Friday, 15 January 2016 20:50

The Four Things That Matter Most When You Hire A Recruiter

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Happy New Year from The Connective Good!

I asked you last month to share your experiences with hiring retained recruiters.

Many of you responded -- thank you. Here's what you've been sharing:
 
1. You are most likely to decide to do a retained search when your network is limited and you want to tap a broader market.

 
Despite the fact that everyone has LinkedIn and can – in theory – access a broad market, those big niche networks that recruiters have matter.

In other words, having the tools is not the same as having the time, expertise, or eye for talent. You'll choose recruiters who put in the time, creativity, and relationship-building to reach hundreds of candidates in a particular niche area, and then narrow the pool down.
 
2. For the most part, you select a recruiter based on previous relationships, personal referrals, and the recruiter's industry focus. Later, when evaluating the success of a search, what's most important is a great process, strong communication, and your active participation.  

The learning: Process matters as much as relationships.

If you are evaluating a recruiter that you haven't worked with before, ask that person to describe to you the process they use, how that maximizes the chance of success, and how you should participate. (Check out this piece I wrote on How To Vet A Potential Recruiting Partner For Your Needs: Turning Up Great Candidates Without Turning Them Away.)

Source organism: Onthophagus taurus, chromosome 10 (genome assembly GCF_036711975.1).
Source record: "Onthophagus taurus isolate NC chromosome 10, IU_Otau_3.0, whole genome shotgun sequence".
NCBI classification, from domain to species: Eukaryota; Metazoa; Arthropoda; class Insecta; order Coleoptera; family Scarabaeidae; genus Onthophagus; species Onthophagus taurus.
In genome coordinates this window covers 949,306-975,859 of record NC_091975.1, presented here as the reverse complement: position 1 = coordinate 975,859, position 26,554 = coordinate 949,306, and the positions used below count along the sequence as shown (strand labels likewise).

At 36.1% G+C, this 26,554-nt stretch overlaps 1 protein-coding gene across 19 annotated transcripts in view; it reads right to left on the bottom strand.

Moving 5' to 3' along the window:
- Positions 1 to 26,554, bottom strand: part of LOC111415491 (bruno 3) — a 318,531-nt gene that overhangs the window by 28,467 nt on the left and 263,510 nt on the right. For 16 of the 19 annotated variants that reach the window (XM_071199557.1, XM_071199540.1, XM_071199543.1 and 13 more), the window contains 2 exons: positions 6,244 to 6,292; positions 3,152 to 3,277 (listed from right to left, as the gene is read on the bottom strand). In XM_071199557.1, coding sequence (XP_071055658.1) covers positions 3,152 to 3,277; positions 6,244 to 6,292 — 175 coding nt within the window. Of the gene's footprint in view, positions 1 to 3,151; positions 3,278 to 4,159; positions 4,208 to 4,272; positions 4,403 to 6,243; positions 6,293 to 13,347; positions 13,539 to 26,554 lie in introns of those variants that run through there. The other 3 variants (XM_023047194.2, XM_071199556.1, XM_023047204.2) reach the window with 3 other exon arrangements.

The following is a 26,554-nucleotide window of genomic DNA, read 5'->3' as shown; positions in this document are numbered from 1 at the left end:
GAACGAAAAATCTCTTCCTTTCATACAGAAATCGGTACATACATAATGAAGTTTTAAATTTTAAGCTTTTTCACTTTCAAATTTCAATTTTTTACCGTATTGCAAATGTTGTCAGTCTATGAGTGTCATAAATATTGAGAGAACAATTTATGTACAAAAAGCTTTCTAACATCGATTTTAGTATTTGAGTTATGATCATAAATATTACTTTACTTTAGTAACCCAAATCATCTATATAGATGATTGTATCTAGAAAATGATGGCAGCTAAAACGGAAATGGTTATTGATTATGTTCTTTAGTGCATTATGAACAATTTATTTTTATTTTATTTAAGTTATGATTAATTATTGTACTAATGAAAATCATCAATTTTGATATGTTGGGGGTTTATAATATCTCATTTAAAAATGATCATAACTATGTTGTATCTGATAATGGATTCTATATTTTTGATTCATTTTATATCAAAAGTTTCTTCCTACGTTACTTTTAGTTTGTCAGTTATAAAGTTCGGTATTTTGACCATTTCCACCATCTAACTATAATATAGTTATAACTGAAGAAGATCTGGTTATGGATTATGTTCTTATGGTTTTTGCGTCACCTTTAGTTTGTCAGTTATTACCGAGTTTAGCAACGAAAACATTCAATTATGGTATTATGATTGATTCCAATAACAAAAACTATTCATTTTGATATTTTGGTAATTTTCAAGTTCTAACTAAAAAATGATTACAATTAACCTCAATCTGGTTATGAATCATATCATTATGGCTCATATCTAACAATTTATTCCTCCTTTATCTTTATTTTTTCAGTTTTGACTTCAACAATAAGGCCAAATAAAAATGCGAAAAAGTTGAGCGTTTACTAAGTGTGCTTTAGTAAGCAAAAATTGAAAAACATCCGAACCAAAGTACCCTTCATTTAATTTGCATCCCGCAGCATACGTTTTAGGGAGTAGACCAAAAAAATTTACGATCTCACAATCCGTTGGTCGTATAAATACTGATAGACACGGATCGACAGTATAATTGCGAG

Consider collaborating with your recruiters to produce a service-level agreement of sorts, with clear expectations for both sides.

3. You naturally want a retained search to move fast and finish yesterday. But you also want  to meet multiple viable candidates.


So speed matters. No surprises there.

4. Some of you want to see just a few killer candidates. You want to get a 'drop' of a slate of great candidates. Others are looking to meet a wider representation of candidates. Instead of a 'drop', you want more of a steady 'drip.' Both the drop and drip methods can be successful.

In this classic Goldilocks situation, you  want to see enough candidates so that:

  • you don't have that nagging feeling that you're missing out on someone
  • you feel like you have a choice
  • you feel educated on the market

But you don't want to see so many that the process takes tons of time or plunges you into analysis paralysis.

In other words, the right number of candidates matters. But that number is different for each of you.

Thanks again for your input.  It is very valuable to me as I search for unicorn analytical talent in marketing tech, digital marketing, market research, and selling to CMOs.

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